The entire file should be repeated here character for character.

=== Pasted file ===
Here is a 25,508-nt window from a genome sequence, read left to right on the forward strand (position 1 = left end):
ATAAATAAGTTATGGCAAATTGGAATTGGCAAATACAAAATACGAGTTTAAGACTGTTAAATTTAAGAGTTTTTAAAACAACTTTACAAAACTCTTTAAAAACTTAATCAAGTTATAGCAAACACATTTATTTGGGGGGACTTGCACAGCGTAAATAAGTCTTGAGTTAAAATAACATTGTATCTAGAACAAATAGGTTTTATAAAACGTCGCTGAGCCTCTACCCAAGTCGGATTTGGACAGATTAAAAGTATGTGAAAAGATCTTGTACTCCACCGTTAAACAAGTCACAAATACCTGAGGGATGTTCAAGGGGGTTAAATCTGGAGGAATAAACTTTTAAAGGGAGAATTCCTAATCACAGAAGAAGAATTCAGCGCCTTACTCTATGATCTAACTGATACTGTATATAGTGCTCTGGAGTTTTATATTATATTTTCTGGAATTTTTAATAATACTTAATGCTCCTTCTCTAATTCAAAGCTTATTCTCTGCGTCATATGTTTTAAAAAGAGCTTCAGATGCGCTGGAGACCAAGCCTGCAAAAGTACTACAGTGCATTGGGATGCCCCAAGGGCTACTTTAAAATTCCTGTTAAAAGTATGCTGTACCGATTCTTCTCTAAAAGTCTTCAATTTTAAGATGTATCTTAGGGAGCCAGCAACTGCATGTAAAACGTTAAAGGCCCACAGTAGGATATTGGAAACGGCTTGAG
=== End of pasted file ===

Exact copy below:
Here is a 25,508-nt window from a genome sequence, read left to right on the forward strand (position 1 = left end):
ATAAATAAGTTATGGCAAATTGGAATTGGCAAATACAAAATACGAGTTTAAGACTGTTAAATTTAAGAGTTTTTAAAACAACTTTACAAAACTCTTTAAAAACTTAATCAAGTTATAGCAAACACATTTATTTGGGGGGACTTGCACAGCGTAAATAAGTCTTGAGTTAAAATAACATTGTATCTAGAACAAATAGGTTTTATAAAACGTCGCTGAGCCTCTACCCAAGTCGGATTTGGACAGATTAAAAGTATGTGAAAAGATCTTGTACTCCACCGTTAAACAAGTCACAAATACCTGAGGGATGTTCAAGGGGGTTAAATCTGGAGGAATAAACTTTTAAAGGGAGAATTCCTAATCACAGAAGAAGAATTCAGCGCCTTACTCTATGATCTAACTGATACTGTATATAGTGCTCTGGAGTTTTATATTATATTTTCTGGAATTTTTAATAATACTTAATGCTCCTTCTCTAATTCAAAGCTTATTCTCTGCGTCATATGTTTTAAAAAGAGCTTCAGATGCGCTGGAGACCAAGCCTGCAAAAGTACTACAGTGCATTGGGATGCCCCAAGGGCTACTTTAAAATTCCTGTTAAAAGTATGCTGTACCGATTCTTCTCTAAAAGTCTTCAATTTTAAGATGTATCTTAGGGAGCCAGCAACTGCATGTAAAACGTTAAAGGCCCACAGTAGGATATTGGAAACGGCTTGAG